David looked down at her with his strange eyes, so oddly pale in his brown-skinned face. He took her hand in a gentle grasp. And then he smiled.

At that exact moment Jade changed her mind about him.

With David there, Turffontein didn’t seem like such a bad place after all. And when she spent time talking to him about his job, Jade thought she might have been wrong about a career in the police force, too. Crime-fighters were heroes.

At least, David made it sound that way. But when she’d told him she had changed her mind about being a lawyer, he dis-couraged her from joining the police.

“As a woman you’ll be limited, Jadey,” he told her. “You’ll be kept in an admin position for so long you’ll start to grow mold. Why don’t you become a private investigator? That way you can be your own boss. Run your own show, work with the cops.”

Jade liked the idea of working with David. And she had never wanted to grow mold. So she took his advice.


David walked into the well-tended garden with her. Now that she wasn’t trying to watch the road for him, she had a chance to look at him properly.

She had expected that time would have stopped while she was away, that David would look the same as when she’d last seen him. He didn’t.

His face was thinner and careworn, his forehead furrowed, his body more solid. Looking closely, she saw white strands gleaming in his dark hair. He still reminded her of a merce-nary, but now it looked as if his fight had been harder and his victory more narrow.

She saw he was staring at her, too. She wondered what he was thinking.

“You haven’t changed a bit, Jadey,” he said. “You still look so damn good.”

He was being kind, she knew, although she was encour-aged by the unbrotherly tone of the compliment. She was thirty-four now. She had smile lines and tiny crow’s feet around her eyes. Her hair was darker brown than it had been; she’d started dyeing it last year when she’d spotted the first evidence of gray. She was still slim and wiry though. Like her father she had a ridiculous metabolism that allowed her to eat whatever she wanted and stay that way.

She smiled up at him.

“You haven’t changed, either,” she said.

She could be kind, too.

They strolled over to a railway-sleeper bench in the shade. He thumped his weight down on the wood, and patted the seat next to him. Jade joined him. The bench was punish-ingly hard on her backside, still numb from the eleven-hour flight.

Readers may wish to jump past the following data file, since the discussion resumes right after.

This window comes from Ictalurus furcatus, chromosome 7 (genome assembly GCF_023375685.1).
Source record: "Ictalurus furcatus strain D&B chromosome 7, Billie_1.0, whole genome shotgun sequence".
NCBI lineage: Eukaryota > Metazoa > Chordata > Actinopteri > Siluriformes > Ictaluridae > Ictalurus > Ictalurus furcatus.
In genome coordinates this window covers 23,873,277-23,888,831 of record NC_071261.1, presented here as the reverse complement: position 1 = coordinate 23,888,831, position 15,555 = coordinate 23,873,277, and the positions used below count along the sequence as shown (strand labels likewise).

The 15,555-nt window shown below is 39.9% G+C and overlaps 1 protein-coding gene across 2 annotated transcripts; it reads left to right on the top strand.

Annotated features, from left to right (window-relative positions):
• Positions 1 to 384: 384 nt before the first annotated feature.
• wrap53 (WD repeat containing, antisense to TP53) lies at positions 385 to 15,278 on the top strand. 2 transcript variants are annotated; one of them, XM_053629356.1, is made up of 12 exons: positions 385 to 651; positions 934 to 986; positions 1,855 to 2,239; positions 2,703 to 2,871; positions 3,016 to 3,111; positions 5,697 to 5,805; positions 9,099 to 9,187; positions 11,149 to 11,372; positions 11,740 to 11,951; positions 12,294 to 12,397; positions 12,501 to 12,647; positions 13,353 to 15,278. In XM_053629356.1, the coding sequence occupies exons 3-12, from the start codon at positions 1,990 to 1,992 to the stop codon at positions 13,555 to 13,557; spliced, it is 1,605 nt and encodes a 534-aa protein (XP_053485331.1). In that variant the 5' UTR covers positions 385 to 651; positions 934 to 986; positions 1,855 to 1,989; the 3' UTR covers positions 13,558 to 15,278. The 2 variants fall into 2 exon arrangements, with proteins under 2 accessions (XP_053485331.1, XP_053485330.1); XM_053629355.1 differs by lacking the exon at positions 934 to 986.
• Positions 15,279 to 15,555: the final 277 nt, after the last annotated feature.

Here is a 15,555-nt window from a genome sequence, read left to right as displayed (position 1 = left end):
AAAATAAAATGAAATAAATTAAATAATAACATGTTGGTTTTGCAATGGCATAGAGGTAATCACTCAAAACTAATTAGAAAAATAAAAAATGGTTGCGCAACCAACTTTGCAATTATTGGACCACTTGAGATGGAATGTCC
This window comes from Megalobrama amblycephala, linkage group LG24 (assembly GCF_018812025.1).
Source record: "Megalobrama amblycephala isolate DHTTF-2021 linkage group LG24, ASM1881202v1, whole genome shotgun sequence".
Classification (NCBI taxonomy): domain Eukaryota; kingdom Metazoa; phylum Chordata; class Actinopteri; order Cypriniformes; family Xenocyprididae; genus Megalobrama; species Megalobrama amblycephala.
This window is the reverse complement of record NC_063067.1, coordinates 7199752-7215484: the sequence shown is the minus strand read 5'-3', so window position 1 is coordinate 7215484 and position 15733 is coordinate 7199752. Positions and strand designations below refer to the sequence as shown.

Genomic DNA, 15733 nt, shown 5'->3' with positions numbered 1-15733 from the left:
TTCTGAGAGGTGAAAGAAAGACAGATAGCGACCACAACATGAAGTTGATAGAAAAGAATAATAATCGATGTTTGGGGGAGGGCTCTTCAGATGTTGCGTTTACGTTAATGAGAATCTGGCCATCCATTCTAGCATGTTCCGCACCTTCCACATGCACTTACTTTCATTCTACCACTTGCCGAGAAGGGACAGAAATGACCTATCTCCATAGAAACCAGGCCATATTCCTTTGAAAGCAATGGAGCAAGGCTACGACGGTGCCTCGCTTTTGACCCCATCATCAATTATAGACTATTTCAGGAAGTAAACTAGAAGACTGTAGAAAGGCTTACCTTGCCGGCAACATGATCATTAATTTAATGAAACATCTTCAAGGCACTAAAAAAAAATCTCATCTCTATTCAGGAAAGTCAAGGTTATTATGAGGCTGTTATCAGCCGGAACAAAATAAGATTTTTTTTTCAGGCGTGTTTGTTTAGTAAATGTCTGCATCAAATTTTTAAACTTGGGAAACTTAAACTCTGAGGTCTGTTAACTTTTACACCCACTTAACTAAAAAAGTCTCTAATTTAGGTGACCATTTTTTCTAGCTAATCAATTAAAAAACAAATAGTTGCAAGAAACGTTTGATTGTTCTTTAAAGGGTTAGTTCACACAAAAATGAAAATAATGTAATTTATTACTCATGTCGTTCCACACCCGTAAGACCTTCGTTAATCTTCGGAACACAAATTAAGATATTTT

David gazed at the view. She thought he looked puzzled, as if he couldn’t believe that it was as real as the crime and brutality that he saw in his working life.

“The case. Could you help me with it?” he asked.

“Of course.”

“I can’t pay you. We’ve got no budget.”

“You can owe me.” Jade watched a bird with a luminous turquoise breast hop along the grass towards the bench. It stared at them, inquisitive. Then David bent to adjust his shoelace. Startled by the movement, it flew up to a safe perch on the branch of a syringa tree.

“If you were thinking of coming back permanently, it would be a good kick-start for your career,” he added.

“Yes, it would.”

“Why the hell did you disappear, Jadey?” He looked at her, his pale gray eyes keen and sharp under his elegant brows. “I’ve often wondered. You left the country so suddenly, you didn’t tell anyone where you were going. What happened?”

Jade chose her words carefully. Not because David was a top-notch investigator who might pick up the slightest whiff of falsehood. But because he was her friend. She didn’t want to lie. Equally, she couldn’t tell him the truth. Not now. Not ever.

She settled for saying, “It was to do with my dad, mostly.”

He nodded, as if he’d been expecting her to say that. She was worried he’d question her further, but to her relief he looked at his watch and stood up.

“I’d better get going now,” he said. “Or else I’ll be in more trouble.”

They went back to the car. David took her suitcase out of the trunk, together with a beige folder containing a slim sheaf of papers.

“This file contains everything on the case so far.”

“Thanks. I’ll look at it now.”

He slammed the trunk shut. “And this car is for you. I hired it on your behalf. It’s a good choice, I think. Inconspicuous.”

Jade ran her hand along the hood. “Great choice, David. Thank you very much.” It was small and white, so inconspic-uous she didn’t know how she would ever find it again if she walked away from it in a car park.

She buzzed the gate open for David and watched him jog the short distance to the house next door. He ran up a flight of outside stairs to a room above the garage, reappearing a minute later with a tie in his hand, climbed into the unmarked vehicle in his driveway and headed down the road, honking as he passed her cottage.

She hefted her bag into the bedroom. The cottage was fur-nished, although the décor was too chintzy and frilly for her taste. She drew the line well before heart-shaped scatter cush-ions and lacy toilet-roll holders. But it had what she needed. Steel security gates, burglar bars on all the windows and an alarm system that was linked to an armed response company.

Jade walked outside to her car.

She’d get to the case file as soon as she could. But first she had more urgent business, on the wrong side of town.

Random Violence